Tim Hortons aims to win upmarket crowd
OTTAWA — A coffee war is brewing in Canada as Tim Hortons prepares to launch its own line of espressobased drinks to compete with Starbucks and Mcdonald’s.
Starting next week, the national chain will begin offering customers espresso, lattes and brewed-on-the-spot cappuccinos.
Tim Hortons has served cappuccino for years, but the flavoured coffee has been made from a powdered base. The new machines feature espressobased coffee and real steamed or frothed milk.
The move is aimed at winning back some of the more casual coffee crowd that has defected to upmarket competitors such as Starbucks and to the chain’s main competitor, Mcdonald’s Canada, say analysts. Mcdonald’s has seen major success with the introduction of its Mccafe specialty coffees.
“Consumers in Canada are not at all tired of specialty coffee. It is one of the fastest growing categories in food service, growing faster than regular coffee,” said Svetlana Uduslivaia, senior analyst in Canada for market researcher Euromonitor International.
Coffee is a lucrative business — worth $650 million in Canada each year, according to Acnielsen — and competition is tight.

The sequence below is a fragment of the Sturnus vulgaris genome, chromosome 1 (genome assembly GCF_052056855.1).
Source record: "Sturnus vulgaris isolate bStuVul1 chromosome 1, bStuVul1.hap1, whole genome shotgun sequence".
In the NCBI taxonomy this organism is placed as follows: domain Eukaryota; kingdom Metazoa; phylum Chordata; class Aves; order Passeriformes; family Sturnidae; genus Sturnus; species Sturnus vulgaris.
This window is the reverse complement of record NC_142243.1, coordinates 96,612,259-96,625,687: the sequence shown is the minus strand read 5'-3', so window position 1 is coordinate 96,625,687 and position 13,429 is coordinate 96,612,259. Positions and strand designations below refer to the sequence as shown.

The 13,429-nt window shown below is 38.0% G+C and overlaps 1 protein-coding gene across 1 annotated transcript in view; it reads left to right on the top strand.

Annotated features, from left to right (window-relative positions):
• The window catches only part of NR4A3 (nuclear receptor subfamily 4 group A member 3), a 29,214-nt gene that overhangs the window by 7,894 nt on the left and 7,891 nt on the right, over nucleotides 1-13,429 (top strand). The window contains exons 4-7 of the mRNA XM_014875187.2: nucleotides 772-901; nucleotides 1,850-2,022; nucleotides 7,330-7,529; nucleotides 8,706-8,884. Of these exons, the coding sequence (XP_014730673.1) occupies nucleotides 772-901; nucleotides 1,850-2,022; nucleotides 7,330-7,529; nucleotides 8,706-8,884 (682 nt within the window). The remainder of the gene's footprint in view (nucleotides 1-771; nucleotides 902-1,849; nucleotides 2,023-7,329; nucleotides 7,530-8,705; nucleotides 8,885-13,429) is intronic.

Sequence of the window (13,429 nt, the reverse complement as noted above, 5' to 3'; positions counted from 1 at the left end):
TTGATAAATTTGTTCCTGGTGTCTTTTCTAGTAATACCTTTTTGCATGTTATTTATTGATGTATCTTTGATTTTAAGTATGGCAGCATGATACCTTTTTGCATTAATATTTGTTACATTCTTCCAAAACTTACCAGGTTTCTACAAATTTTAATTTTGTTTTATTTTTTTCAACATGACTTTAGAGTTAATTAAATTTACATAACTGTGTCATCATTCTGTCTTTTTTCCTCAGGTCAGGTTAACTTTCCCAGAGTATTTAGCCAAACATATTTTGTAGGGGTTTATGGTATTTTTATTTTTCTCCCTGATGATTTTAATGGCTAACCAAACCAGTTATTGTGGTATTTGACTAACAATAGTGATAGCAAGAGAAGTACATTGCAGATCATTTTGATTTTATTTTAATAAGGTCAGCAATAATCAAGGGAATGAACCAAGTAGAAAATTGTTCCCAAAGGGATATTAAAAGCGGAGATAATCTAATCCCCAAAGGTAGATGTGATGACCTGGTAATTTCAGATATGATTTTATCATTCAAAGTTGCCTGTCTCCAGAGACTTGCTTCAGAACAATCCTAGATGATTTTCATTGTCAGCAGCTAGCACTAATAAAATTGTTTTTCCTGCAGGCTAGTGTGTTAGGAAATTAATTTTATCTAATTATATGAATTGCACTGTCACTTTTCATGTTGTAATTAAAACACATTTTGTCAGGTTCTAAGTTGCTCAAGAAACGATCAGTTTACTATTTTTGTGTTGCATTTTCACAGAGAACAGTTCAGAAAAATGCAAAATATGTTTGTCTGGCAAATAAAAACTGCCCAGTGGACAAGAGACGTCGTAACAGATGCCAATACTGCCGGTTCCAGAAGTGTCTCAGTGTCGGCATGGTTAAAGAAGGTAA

Mcdonald’s has its offerings, and Burger King and Subway Restaurants have teamed up with Seattle’s Best Coffee, owned by Starbucks, to better compete for consumer dollars, but Tim Hortons accounts for 80 per cent of all restaurant coffee sales in Canada, says Brian Yarbrough, a retail analyst with Edward Jones.
“With Mcdonald’s remodelling and putting all this money into their stores in Canada, they aren’t going to just sit idle,” he said.
The huge profit margins associated with specialty drinks, which can be sold at premium prices but cost only slightly more to make than regular coffee, are also a strong motivator.
“It’s definitely a profitable business,” said Yarbrough.